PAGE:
This activity utilizes Visible Geology to analyze folds on a stereonet using a pi-girdle technique. The assignment starts with students following a simple example, and then creating their own and sharing it with a partner. Students are introduced to concepts of fold axis, axial plane, interlimb angle in three-visualizations: model view, cross-section view, and stereonet view. By moving between these media students are able to draw deeper connections with respect to folding and to stereonet interpretation.
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 Creating and Analyzing Folds in Visible Geology
Using a Chrome or Firefox browser navigate to Visible Geology (You may want to create an account to help keep track of the models you build).
 Introduction to the π-girdle – Part 1:
- Click on “View Models” and select the Plunging Anticline model.
- Click the “Explore” tab and select the Strike Decal tool.
- Create a number of strike and dip observations on the top of the model.
- Close the Strike Decal tool and select the Stereonet view.
- Using the interactive stereonet create a π-girdle (double click on the stereonet) that intersects all of the poles to your strike and dip measurements.
- Click and drag outside of the stereonet to switch to the 3D view.
- Answer Question Set A.
- Look down the pole of the π-girdle compare this view to looking in the same direction on the block model. Answer Question Set B.
- Close the stereonet and create a W-E cross section through the middle of the model. In the 2D view, drag the cross-section to the middle of the screen and open the measure tool. Measure and record the dip of each limb of the fold (note that the bearing value needs to be converted to dip). Press the Escape key to cancel the tool. Answer Question Set C.
 Creating your own model – Part 2:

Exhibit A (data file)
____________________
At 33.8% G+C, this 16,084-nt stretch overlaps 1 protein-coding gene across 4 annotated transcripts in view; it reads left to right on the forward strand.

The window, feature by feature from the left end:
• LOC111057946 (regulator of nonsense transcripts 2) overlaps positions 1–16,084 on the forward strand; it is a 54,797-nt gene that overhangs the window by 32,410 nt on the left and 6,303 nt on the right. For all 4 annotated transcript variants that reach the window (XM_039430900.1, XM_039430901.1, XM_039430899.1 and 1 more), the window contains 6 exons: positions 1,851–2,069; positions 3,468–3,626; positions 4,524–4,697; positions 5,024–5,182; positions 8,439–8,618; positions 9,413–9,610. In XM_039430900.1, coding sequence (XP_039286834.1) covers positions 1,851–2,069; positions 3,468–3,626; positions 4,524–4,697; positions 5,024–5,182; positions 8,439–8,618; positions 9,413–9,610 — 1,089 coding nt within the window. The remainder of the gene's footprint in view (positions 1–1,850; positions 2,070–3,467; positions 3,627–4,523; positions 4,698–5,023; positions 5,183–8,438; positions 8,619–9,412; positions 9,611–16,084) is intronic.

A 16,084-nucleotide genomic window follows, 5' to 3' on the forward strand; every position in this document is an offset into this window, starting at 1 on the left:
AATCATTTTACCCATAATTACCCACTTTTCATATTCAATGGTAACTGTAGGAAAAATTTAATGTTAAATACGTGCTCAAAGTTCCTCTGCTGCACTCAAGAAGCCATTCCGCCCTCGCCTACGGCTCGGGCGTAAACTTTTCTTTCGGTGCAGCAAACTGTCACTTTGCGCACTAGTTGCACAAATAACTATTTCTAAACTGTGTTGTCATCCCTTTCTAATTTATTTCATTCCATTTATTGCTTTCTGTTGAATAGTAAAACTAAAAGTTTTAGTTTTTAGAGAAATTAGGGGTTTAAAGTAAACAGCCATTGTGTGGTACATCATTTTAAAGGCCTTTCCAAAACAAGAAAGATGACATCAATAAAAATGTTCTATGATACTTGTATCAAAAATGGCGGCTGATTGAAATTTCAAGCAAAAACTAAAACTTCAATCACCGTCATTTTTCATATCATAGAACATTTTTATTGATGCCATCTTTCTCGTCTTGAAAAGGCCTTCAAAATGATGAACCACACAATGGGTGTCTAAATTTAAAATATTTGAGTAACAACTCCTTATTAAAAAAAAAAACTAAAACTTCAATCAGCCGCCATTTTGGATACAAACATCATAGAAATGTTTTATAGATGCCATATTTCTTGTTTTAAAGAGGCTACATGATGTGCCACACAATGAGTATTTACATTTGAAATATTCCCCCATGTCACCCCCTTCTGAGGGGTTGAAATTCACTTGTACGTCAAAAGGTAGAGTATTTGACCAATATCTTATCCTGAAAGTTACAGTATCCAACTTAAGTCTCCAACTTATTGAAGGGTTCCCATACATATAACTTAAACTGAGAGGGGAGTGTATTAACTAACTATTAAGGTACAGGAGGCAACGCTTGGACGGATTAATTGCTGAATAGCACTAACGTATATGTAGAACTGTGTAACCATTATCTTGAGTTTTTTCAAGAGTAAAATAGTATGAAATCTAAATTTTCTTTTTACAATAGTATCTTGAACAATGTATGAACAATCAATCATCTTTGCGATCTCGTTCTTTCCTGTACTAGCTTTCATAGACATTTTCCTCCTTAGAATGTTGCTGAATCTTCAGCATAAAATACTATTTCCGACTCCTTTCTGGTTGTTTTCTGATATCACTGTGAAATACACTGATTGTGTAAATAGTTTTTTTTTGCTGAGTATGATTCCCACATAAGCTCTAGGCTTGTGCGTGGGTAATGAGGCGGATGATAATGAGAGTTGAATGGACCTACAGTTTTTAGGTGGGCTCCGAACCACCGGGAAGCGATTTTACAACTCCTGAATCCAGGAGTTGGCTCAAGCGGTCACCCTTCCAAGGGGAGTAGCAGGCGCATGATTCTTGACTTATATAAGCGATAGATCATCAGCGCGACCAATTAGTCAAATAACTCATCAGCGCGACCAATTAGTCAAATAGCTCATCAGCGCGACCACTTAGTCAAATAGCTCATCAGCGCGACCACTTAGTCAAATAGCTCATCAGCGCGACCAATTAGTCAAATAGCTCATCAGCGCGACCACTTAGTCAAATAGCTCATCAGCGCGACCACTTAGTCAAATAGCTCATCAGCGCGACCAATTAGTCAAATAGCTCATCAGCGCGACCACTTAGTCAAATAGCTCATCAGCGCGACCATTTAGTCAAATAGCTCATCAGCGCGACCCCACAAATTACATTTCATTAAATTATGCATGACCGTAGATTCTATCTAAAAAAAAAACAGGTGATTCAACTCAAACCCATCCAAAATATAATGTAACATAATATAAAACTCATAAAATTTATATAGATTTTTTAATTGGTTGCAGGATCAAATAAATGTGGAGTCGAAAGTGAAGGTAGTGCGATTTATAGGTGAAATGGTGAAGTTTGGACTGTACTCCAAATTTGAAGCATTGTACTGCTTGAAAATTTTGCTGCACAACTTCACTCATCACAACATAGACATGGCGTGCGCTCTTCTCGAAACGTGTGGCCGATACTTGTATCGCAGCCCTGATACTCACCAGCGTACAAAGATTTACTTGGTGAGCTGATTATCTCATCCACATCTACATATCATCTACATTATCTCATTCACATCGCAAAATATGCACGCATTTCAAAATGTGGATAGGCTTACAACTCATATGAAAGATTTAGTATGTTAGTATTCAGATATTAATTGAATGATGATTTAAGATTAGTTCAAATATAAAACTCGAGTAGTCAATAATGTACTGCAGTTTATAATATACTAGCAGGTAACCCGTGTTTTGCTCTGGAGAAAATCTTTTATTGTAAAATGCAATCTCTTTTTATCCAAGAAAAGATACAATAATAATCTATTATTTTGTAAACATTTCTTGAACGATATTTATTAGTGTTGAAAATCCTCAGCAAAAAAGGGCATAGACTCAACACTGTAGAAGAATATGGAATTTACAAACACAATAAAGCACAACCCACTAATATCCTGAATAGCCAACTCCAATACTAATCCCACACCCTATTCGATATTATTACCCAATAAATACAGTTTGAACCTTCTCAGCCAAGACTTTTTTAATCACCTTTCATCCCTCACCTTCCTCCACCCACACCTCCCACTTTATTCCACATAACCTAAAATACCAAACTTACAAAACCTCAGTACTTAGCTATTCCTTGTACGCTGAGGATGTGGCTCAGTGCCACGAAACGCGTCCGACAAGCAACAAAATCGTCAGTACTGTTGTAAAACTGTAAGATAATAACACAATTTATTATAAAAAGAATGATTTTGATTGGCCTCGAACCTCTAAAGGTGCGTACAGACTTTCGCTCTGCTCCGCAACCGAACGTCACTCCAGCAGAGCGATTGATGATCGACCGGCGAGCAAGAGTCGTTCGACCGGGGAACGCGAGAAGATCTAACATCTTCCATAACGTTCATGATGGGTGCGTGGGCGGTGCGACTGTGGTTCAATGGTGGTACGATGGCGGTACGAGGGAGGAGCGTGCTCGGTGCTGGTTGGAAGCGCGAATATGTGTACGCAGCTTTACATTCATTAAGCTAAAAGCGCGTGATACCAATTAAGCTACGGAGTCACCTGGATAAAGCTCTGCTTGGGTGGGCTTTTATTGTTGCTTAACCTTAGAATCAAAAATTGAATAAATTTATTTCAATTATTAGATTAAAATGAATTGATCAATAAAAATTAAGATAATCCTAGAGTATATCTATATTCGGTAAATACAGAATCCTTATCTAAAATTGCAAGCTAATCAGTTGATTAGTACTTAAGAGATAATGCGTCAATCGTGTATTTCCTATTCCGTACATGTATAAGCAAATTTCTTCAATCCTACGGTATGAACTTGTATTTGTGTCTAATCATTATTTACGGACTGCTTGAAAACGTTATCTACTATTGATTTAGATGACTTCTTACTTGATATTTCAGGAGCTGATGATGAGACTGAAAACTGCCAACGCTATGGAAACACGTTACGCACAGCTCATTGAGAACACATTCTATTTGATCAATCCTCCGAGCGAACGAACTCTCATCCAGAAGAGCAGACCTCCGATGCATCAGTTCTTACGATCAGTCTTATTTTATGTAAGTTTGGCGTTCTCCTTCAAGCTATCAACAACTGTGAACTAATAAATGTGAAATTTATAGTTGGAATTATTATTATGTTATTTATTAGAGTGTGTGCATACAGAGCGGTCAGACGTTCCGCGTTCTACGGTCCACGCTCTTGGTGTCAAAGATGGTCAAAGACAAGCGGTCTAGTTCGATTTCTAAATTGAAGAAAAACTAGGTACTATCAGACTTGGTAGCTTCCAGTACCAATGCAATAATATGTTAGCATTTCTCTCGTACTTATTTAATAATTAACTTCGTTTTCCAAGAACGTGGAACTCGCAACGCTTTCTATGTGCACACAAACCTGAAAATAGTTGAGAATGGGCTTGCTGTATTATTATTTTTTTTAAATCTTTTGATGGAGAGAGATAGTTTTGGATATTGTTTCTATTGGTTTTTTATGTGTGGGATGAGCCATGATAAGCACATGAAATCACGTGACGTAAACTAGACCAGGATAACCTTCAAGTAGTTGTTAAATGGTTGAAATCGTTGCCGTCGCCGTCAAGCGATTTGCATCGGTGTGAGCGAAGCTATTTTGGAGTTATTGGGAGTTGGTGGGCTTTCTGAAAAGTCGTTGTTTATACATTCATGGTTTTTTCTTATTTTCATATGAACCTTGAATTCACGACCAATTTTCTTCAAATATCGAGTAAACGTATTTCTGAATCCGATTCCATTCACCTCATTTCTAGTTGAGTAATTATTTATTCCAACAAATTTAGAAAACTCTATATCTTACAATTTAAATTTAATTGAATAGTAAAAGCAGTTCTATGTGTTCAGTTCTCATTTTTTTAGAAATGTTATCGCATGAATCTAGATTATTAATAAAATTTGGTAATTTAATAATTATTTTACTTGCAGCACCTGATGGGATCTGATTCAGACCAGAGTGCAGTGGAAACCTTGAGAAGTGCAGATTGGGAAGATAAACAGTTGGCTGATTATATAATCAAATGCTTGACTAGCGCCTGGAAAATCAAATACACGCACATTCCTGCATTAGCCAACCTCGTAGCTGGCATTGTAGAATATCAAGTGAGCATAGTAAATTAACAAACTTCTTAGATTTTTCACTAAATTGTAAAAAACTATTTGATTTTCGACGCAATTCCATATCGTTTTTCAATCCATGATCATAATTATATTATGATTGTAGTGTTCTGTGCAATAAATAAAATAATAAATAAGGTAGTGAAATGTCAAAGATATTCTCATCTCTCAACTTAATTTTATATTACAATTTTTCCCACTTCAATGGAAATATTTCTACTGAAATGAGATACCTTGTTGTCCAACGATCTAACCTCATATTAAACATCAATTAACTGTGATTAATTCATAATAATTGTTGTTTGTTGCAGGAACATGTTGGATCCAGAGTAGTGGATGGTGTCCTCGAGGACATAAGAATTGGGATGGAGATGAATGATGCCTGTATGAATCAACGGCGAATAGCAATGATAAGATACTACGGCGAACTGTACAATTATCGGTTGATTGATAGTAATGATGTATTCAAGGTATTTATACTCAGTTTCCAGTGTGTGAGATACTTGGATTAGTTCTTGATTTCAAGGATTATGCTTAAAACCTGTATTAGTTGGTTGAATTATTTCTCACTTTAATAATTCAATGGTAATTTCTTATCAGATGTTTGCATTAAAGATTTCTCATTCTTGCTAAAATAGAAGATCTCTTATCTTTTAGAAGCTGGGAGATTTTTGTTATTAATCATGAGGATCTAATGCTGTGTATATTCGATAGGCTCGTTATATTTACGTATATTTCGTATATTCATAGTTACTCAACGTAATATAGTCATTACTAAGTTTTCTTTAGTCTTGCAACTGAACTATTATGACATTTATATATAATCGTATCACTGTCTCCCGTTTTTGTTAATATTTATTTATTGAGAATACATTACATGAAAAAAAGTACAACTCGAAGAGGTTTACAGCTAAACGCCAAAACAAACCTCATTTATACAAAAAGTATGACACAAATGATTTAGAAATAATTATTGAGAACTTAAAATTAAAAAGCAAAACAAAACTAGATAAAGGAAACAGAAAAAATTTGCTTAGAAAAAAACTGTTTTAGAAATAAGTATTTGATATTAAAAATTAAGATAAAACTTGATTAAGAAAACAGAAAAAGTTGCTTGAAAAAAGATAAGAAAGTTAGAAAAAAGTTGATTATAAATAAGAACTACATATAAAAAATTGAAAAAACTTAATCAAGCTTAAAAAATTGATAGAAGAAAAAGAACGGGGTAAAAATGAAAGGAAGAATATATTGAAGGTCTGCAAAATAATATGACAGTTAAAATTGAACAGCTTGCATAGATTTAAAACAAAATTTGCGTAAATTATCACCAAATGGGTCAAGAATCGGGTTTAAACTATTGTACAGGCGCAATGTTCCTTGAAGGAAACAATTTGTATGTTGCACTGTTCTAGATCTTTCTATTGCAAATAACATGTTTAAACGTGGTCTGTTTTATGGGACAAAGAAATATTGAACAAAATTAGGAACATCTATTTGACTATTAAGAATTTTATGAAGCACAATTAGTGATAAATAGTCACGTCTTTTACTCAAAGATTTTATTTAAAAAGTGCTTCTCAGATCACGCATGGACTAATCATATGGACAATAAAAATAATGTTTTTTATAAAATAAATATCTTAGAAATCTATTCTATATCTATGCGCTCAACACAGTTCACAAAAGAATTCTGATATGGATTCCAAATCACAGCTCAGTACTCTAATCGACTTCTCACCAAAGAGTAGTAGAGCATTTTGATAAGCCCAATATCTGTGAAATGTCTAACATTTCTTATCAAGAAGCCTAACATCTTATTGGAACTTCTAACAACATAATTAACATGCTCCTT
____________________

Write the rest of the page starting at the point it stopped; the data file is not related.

- Refresh the page to clear all your data.
- Click on Geologic Beds and add ~10 beds with varying thicknesses and colors.
- Close the Geologic Beds tab and open the Folds option. Add a fold with Strike:000°, Dip: 90°, and Rake: 0°.
- Under More Options, change the Period and Amplitude of the fold.
- Add this fold, close the Folding menu, and open Tilting.
- Add a Tilting Event and record the strike and dip.
- Go to the stereonet view and answer Question Set D.
- Answer Question Set A about the model you created. (Follow steps 2-6 in Part 1.)
- Save the model with your name as the author and the keyword as follows (this is CaseSensitive and important!): Keyword: (CourseCode)###_Lab##_YYYY For Example: GLGY101_Lab01_2012
- Find a partner who has also saved a model, and exchange models. Under View Models, search for the keyword and load your partner’s model.
- Answer Question Set A (by yourself!) for the model you received. (Follow steps 2-6 in Part 1.)
- Attach a print out in map view of the model you received. Annotate the axial trace and indicate the youngest and oldest layers.
- Submit your assignment with your partner.
 Question Set A
- Determine and record the strike and dip of the Axial Plane.
- Determine and record the trend and plunge of the Fold Axis.
- Determine the rake of the Fold Axis.
- What is the interlimb angle between the two limbs of the fold?
- Classify the fold according to:
- Cylindrical vs non-cylindrical
- Fold tighness
- Axial surface
- Fold axis
 Question Set B
- What is the relationship between the fold axis and the π-girdle?
- What is the relationship between the π-girdle and all of your measurements?
 Question Set C
- How does your measured angle compare to the interlimb angle you recorded earlier?
- Return to the stereonet view, and print the stereonet when it is in 2D.
- Annotate the π-girdle
- Annotate the fold axis and axial plane.
- Annotate how to measure the interlimb angle, and the dip of each limb.
 Question Set D
- How does the tilting change the orientation of the fold axis?
- Create a new plane representing the tilting event (Click the New button and click on the plane icon). What is special about the intersection of these two planes?
- Would you be able to analyze a conical fold using a stereonet in the same way as you have been doing? Explain with a drawing why or why not.